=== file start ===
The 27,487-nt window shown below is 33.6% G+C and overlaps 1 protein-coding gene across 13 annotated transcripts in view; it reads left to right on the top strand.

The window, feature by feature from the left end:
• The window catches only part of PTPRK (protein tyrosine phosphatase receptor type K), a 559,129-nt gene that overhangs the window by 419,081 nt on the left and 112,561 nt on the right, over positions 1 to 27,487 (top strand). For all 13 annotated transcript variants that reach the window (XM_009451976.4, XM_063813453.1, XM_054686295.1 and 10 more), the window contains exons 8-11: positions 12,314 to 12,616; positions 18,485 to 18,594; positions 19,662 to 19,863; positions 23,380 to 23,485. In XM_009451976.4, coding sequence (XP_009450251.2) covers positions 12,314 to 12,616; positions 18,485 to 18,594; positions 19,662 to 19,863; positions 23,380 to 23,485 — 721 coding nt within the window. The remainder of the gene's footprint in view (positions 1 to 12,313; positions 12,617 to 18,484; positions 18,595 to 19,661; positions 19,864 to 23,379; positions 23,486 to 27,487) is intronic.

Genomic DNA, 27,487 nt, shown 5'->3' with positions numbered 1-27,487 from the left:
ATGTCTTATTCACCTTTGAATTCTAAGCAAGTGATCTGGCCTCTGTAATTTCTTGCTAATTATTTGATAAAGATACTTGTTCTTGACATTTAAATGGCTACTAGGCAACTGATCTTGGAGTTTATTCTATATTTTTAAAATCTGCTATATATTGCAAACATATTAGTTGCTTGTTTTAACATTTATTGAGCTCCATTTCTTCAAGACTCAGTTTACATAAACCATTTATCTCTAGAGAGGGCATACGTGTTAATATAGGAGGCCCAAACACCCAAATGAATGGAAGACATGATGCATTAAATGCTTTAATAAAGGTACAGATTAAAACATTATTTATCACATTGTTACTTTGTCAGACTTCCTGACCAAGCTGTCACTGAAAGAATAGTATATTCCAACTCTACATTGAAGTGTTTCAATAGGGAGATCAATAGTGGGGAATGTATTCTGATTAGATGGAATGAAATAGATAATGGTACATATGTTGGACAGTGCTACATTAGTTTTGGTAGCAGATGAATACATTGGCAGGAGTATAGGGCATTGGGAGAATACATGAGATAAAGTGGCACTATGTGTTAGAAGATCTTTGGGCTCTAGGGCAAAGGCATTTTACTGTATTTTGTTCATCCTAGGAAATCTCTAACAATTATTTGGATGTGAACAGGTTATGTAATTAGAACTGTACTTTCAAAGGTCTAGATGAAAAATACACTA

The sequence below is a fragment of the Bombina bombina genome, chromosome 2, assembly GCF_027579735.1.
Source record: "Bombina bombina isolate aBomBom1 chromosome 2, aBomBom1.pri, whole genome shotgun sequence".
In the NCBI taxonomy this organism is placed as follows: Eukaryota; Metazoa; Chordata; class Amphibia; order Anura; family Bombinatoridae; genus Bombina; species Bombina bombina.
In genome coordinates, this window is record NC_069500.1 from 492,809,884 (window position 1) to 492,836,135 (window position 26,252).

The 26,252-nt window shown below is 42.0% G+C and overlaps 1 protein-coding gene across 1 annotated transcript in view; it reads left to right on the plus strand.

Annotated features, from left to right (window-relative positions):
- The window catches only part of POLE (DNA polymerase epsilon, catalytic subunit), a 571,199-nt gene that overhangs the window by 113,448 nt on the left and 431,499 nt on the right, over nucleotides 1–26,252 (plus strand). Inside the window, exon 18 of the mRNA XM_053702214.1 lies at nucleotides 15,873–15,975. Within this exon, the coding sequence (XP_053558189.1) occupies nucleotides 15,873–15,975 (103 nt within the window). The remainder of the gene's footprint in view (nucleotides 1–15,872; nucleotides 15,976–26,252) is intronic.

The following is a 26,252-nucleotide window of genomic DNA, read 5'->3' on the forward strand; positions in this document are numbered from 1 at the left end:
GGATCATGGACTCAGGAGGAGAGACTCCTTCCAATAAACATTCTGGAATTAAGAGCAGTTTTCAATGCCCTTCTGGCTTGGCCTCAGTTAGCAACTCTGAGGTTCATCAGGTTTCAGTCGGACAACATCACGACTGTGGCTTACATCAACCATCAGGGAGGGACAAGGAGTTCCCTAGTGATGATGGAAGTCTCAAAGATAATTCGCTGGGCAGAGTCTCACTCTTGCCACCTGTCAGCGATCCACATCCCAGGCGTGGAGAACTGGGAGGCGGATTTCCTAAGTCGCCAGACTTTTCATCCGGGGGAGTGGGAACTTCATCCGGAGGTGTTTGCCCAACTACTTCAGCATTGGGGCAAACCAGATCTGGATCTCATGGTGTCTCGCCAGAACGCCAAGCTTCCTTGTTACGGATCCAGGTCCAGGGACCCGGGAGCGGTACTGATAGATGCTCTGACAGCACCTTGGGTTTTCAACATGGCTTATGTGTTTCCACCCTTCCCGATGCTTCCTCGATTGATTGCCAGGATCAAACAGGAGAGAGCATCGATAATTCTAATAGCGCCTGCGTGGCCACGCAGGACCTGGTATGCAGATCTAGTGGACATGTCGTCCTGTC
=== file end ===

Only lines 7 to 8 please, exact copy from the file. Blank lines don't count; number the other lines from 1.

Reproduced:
Source record: "Bombina bombina isolate aBomBom1 chromosome 2, aBomBom1.pri, whole genome shotgun sequence".
In the NCBI taxonomy this organism is placed as follows: Eukaryota; Metazoa; Chordata; class Amphibia; order Anura; family Bombinatoridae; genus Bombina; species Bombina bombina.